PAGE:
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Stop Pandemic Special Care Is Needed In Slums

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26th-Apr-2020       
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Md. Abdullah Al Zobair, Saif Iqbal & Masud Ahmad :
Urban poor are on the double-edge sword as they live in dense areas where maintaining social or physical distance and frequent hand washing are big challenges, while their income generation halted due to the government imposed unofficial lockdown. Since the "general leave" daily wagers have been suffering an acute food crisis and living on starvation or half-fed.  After the announcement of general leave home-bound rush from Dhaka and other big cities clogged the highways and vacated the cities that may convey the contagion to the rural areas, where healthcare facilities are too poor. The poor who have no fixed term job, like rickshaw pullers, drivers, street vendors, beggar, hawkers, small shop owners, domestic workers etc. are feeling the pinch of the shutdown. Besides the government, NGOs, social and community organisations, and many individuals have come forward with assistance and aid, but how long can the poor endure?
World Health Organisation (WHO) has asked to hand wash frequently, clean the surrounding, wash clothes every day, maintain a physical distance but when access to safe water, proper sanitation facilities, and essential living space remains big challenges for the poor people living in urban informal settlements, how the state contain the spread of contagion in slums? Furthermore, when health facilities in most of the 14000 slums across the cities and towns with 7 million people are solely ignored, how we fight against the pandemic, which defeats the developed health care systems in Europe and America. The exclusion of any segment of the population from essential healthcare and water, sanitation and hygiene services not only puts that individual at risk but creates an unnecessary and unacceptable risk to the entire population by allowing the highly communicable diseases to spread more easily. To maximise access to health services for the urban poor, it will be important to map and coordinate COVID-19 mitigation measures with government, public-private, non-profit and for-profit health, and water and sanitation providers. This will be critical to avoid gaps in service delivery, particularly in densely populated slums where the outbreak could sweep through and place a heavy burden on existing infrastructure.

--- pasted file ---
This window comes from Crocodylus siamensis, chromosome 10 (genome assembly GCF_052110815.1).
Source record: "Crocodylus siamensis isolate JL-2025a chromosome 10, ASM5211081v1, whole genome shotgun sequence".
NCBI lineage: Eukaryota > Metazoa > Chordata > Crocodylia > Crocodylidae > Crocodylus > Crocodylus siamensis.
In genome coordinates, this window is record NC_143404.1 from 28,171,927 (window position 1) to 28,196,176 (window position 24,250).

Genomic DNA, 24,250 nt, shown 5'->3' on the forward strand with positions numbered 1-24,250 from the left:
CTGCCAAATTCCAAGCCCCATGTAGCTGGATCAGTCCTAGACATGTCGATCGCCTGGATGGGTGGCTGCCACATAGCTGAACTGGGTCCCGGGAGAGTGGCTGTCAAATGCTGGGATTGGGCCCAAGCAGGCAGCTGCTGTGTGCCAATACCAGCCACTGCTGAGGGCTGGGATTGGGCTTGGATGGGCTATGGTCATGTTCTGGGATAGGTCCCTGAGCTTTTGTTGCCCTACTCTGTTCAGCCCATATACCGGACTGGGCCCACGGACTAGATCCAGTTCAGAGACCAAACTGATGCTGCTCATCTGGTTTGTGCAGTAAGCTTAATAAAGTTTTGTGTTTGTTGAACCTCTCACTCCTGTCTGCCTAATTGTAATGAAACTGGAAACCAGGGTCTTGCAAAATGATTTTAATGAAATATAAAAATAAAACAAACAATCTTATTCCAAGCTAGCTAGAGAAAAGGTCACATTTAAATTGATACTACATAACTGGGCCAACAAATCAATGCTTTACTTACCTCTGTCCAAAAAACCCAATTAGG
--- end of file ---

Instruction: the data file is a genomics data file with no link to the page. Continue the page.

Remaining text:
Slum-dwellers who are casual labourers or self-employed may prefer quick and easy healthcare that doesn't interfere with their ability to earn their daily income. In these instances, governments could consider investing in mobile clinics to deliver health services where they are most needed. They could also erect semi-permanent structures for COVID-19 outreach, although these may still end up being in short supply in overcrowded slums. Luckily, the novel coronavirus has not yet reached epidemic proportions in the slums. Taking these pre-emptive actions now could help protect millions of people who are already grappling with complex, layered socio-economic challenges.